This week the USDA’s National Organic Standard Board (NOSB) will vote on the standards for “organic” fish getting to carry the USDA organic label – and things smell pretty fishy.
This week the USDA’s National Organic Standard Board (NOSB) will vote on the standards for “organic” fish getting to carry the USDA organic label – and things smell pretty fishy (ok, bad pun!).
Right now, there are no standards for the kinds of fish production practices that would garner a USDA “organic” label, and the NOSB’s recommendations don’t get us where we want to go. The NOSB recommends that “organic” fish could include:
• Fish fed food other than 100% organic feed—the gold standard that must be met by other USDA-certified organic livestock;
• Farmed fish fed fishmeal from wild fish—which has the potential to carry mercury and PCBs; and
• Fish bred in open net cages—which flush pollution, disease and parasites from open net fish farms directly into the ocean, adversely impacting wild fish supply, sustainability and the health of the oceans.
Fish that don’t meet the organic standard can still carry an organic label, as long as it doesn’t say USDA. There are no federal standards for “organic” seafood, but wholesalers, markets and restaurants across the nation have labeled them as such with the exception of California (California passed a law in 2005 that prohibits the use of any organic labeling on fish and other seafood until either state or federal certification standards are established) and some distributors, including Whole Foods.
If the NOSB’s current recommendations get the final OK this week, it would send the mixed message to the fish industry that low production standards will be rewarded with a USDA organic label (and the ability to charge higher prices). This is foul news for our environment and our health!
The USDA should be concerned about its labels losing their credibility. Last week, a Consumers Union Poll revealed:
• An overwhelming majority of us—93 percent—agree that fish labeled as “organic” should be produced by 100 percent organic feed, like all other organic animals.
• Nine in 10 of us also agreed that “organic” fish farms should be required to recover waste and not pollute the environment and 57 percent are concerned about ocean pollution caused by “organic” fish farms.
Read our full findings here.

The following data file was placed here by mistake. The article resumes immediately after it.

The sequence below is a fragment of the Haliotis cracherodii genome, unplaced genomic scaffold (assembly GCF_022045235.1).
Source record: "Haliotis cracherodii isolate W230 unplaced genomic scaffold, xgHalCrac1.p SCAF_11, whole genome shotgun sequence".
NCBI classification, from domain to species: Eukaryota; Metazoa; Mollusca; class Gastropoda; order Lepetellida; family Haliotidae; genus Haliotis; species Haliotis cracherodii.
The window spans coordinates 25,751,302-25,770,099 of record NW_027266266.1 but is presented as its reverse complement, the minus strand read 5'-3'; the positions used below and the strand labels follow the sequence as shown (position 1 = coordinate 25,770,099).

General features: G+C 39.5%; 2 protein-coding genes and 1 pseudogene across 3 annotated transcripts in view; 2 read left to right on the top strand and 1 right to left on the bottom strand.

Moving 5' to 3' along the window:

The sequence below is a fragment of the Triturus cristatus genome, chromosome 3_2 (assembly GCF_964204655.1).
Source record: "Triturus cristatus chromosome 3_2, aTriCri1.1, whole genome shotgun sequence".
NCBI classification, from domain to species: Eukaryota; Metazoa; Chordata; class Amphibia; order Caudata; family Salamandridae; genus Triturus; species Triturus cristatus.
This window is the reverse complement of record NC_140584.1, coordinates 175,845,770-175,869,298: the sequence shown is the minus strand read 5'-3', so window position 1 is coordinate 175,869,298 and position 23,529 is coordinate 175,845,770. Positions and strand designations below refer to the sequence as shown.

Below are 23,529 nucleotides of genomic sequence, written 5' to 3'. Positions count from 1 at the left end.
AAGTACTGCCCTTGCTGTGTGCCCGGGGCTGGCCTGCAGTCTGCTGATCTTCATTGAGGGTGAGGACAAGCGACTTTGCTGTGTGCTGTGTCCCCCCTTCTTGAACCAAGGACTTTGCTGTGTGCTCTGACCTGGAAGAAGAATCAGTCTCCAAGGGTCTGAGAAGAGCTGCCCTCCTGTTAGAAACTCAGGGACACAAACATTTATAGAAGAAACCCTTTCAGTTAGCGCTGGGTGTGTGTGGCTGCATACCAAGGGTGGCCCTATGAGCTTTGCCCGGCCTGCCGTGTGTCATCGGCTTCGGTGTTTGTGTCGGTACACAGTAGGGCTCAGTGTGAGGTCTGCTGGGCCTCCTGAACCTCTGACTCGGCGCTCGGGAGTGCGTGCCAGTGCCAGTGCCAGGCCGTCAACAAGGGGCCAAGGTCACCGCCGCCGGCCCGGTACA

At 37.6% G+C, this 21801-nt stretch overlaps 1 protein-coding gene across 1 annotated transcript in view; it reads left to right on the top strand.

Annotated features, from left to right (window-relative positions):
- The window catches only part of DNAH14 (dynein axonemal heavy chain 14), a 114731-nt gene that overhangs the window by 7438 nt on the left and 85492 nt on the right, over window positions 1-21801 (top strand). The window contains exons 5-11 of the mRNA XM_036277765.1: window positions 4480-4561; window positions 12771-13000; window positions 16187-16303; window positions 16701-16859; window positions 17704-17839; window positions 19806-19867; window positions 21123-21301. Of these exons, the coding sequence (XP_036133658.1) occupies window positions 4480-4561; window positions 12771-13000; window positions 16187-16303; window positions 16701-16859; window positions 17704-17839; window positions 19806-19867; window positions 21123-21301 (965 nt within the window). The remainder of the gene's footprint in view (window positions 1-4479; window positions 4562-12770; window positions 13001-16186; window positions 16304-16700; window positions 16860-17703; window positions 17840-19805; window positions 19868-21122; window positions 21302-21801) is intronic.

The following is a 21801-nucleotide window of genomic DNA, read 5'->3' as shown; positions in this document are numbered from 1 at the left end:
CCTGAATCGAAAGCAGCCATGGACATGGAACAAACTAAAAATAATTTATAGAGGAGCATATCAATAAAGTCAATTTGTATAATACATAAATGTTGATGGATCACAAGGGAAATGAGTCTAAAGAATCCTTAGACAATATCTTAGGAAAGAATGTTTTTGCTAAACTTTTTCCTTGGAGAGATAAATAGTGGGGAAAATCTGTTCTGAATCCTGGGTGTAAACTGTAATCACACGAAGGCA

In general, we pay more to buy organic, and with that price jump we should be able to trust the nutritional and environmental standards of production.
Fish farms shouldn’t be given an easy way in to the USDA organic club. With more than 4 in 10 of us either very concerned or concerned about the health problems associated with eating wild fish, the NOSB should tame up and say all fish farms must meet real organic standards in order to get the prestigious USDA organic label.
[UPDATE 11/20: NOSB approves criteria for labeling sub-par farmed fish “organic”]
From the Scientific American Blog:
What exactly makes a fish organic? Apparently, one that feeds on a nonorganic diet.
A U.S. Department of Agriculture (USDA) advisory panel says that producers should be allowed to slap organic labels on farmed fish even if their diets include wild fish and other feed that isn’t organic itself—definitions that environmentalists say depart from the criteria for other certified organic animal food products.
Nearly 30,000 of us signed a petition in favor of maintaining strong standards for the organic label for fish. But the NOSB caved in to pressure from the aquaculture industry to push a substandard through, with the chair of the Livestock Committee, Hue Karreman, claiming that he’s trying to “jumpstart” an industry by finding a middle ground. The NOSB’s decision to approve the organic label for farmed fish sets a dangerous precedent that undermines USDA organic principles, as well as our own confidence in the organic marketplace.
With this advice now in the hands of the USDA, the agency should do the right thing and propose revised standards. Sign our petition to the USDA and the Obama Administration Transition Team telling them not to gut the “organic” label for fish!